Deciphering animal behaviour
Mr Henry has spent many a night deep in the Cayenne jungle, monitoring the behaviour of dozens of bats with the help of micro-transmitters. His goal: to follow the animals and watch their every move in all stages of the life cycle. This involved laying and monitoring a dense network of seed traps, collecting the mammals on a massive scale, and delving into mountains of statistics to assess in real time bats’ role in the dispersion of seeds and regeneration of tropical forests. Mission impossible? Not for Mickaël Henry. Undaunted, the researcher spared no effort and embraced new experimental approaches to advance knowledge of animal behaviour. What he learned about bats he now applies to bees in his research at INRA.
As a young student, Mr Henry quickly strayed from the beaten track. His passion for behavioural ecology brought him to Canada where he earned both undergraduate and graduate degrees in landscape ecology and population biology. There he won an award for academic excellence. A nomad at heart, Mr Henry won the Zellidja prize at 19 for two ethnographic studies on insularity. From 1998 to 2009, the globetrotting researcher pursued his study of tropical bats, “a key biological model for ecosystems”, in warmer climes: a doctoral degree in French Guiana led to post-doctoral studies in Mexico, followed by further research in Panama and Martinique. Tech-savvy and nimble with numbers, he developed original telemetric tools in his research on bats and, at INRA, on bees. Although the creative type, numbers do not scare him: “Ecosystems are unpredictable and ever-changing, making for messy statistics. Ecologists must find some consistency in this natural variability”. Mr Henry hasn’t wasted a minute. He presented his first research results in conferences and symposiums at 21, published his first article at 23, and went on to organise international colloquiums on bats. He is now a world reference on the ecology of bats after only ten years of research on the subject. In 2008, the Association for Tropical Biology and Conservation awarded Mr Henry for his outstanding work.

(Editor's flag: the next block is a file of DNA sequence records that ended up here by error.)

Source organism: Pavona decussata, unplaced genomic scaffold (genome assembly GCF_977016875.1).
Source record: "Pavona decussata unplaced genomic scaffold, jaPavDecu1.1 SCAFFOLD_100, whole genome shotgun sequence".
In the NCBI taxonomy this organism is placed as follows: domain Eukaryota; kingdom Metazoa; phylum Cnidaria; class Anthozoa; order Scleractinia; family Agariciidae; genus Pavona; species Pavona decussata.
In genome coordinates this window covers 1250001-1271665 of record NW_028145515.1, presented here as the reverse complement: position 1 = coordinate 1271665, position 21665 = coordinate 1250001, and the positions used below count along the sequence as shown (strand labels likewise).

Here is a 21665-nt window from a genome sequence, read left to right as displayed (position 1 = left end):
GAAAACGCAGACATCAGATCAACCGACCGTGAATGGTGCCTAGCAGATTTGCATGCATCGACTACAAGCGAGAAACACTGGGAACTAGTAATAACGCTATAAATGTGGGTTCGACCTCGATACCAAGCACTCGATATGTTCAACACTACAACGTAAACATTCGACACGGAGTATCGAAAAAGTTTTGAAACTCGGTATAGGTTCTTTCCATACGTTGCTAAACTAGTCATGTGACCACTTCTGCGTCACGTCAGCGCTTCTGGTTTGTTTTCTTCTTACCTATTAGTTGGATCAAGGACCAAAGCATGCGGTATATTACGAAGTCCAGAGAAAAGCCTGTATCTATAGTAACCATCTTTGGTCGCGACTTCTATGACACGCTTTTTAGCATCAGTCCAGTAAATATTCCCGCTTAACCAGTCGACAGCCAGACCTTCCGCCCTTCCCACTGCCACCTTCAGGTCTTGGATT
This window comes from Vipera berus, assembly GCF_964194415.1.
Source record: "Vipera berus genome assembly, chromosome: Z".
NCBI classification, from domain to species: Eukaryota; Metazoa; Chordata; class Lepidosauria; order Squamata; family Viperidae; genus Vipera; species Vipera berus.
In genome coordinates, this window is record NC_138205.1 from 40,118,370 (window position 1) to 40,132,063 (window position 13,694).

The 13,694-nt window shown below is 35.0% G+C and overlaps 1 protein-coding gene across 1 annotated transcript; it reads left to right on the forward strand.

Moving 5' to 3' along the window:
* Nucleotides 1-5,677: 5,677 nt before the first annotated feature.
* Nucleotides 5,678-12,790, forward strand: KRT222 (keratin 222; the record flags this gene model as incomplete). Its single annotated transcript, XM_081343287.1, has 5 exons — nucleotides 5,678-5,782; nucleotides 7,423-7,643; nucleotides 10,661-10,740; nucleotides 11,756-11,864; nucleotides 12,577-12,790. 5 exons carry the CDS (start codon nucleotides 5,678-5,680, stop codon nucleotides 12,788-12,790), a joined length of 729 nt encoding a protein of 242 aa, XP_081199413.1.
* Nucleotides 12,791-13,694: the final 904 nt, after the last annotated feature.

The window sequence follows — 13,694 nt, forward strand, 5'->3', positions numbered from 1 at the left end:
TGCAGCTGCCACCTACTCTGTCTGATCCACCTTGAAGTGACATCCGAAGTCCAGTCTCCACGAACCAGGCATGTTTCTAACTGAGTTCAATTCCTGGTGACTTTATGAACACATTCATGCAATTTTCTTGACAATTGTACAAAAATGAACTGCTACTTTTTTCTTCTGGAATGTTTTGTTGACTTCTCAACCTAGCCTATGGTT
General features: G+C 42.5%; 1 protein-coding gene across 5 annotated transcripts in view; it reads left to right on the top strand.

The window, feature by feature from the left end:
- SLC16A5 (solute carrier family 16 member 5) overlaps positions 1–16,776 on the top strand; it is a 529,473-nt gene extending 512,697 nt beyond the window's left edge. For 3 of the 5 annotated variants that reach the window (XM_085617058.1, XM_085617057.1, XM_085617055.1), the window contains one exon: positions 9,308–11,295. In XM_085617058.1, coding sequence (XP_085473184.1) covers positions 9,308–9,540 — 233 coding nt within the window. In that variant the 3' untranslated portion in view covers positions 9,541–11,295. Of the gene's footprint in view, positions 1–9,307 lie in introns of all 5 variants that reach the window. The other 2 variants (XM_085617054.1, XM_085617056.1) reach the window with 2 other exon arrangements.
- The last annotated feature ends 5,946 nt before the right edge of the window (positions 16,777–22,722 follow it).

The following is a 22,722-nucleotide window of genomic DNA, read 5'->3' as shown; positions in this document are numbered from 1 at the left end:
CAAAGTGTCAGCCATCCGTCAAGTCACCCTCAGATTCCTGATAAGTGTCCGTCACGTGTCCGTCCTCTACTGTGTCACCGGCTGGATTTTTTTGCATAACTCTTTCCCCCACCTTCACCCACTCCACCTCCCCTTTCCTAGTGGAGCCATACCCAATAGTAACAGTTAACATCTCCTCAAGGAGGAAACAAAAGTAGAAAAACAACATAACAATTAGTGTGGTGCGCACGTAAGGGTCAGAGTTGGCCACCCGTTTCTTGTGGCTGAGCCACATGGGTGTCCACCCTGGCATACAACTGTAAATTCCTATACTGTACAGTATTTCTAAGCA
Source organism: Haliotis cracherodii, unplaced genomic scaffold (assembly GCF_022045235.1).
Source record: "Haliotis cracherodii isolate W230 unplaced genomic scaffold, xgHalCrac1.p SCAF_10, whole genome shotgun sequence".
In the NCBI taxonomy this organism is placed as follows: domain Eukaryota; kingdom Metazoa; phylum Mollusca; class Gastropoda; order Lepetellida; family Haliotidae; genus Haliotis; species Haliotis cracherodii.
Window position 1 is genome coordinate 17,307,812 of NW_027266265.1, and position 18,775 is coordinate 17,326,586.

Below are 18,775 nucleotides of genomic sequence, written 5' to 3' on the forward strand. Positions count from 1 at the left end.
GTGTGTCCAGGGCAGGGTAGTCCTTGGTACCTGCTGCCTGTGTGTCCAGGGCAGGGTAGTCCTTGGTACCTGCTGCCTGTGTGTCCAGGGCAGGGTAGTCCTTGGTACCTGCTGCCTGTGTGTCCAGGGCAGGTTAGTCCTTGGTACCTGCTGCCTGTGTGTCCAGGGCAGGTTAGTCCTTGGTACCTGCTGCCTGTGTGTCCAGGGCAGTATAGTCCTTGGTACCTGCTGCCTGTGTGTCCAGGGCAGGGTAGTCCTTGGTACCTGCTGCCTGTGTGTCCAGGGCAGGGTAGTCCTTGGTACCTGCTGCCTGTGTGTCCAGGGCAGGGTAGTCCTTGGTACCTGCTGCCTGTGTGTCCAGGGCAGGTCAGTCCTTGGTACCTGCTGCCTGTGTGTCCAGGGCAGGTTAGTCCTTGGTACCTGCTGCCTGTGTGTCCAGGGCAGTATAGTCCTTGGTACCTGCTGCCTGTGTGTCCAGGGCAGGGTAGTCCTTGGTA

Like the animals he studies, Mr Henry has now returned to the nest: in his case, France. He joined INRA in Avignon in 2009 to study bees in agricultural environments. Bees form communities that share a common nest and use the same centralised provision strategy as bats. Bringing his expertise in behavioural ecology to the table, Mr Henry works with colleagues in the entomology unit at Le Magneraud, CNRS (Chizé) and technical institutes ACTA and ITSAP, to study the causes of the decline of bees in agricultural environments. The researchers place RFID chips on bees previously administered a pesticide, to show how this alters behaviour and hinders the insects from returning to the hive, resulting in indirect mortality. The effect of pesticides on bees returning to the hive published in the journal Science in 2012 led to the withdrawal of the pesticide Cruiser from the market and prompted a re-evaluation of approval procedures for neonicotinoids.
The queen bee finds her king
Mickaël Henry finds the time to make his work accessible to a wider audience, not limiting publications to professional and scientific media alone. He followed up the article published in Science with other publications geared toward professionals but also the public at large. In 2013, he and his team won a prize from the scientific journal La Recherche in the biology category for the aforementioned publication which had a major impact on the use of some common pesticides at both national and international level. With some 20 articles and 40 conferences and scientific posters behind him, Mr Henry continues his targeted research on the impact of landscape disturbances and changing environmental conditions on bees. In addition to his studies, in 2011 he co-founded Ecobee with CNRS colleagues at Chizé and the Entomology unit in Le Magneraud. Ecobee is a platform that allows scientists to monitor bee hives and explore how agricultural practices affect the ecology of the insects in agrosystems.
“For me, INRA is a great place to work, open to new ideas and people with non-conventional backgrounds. I feel good here because people believe in my research.”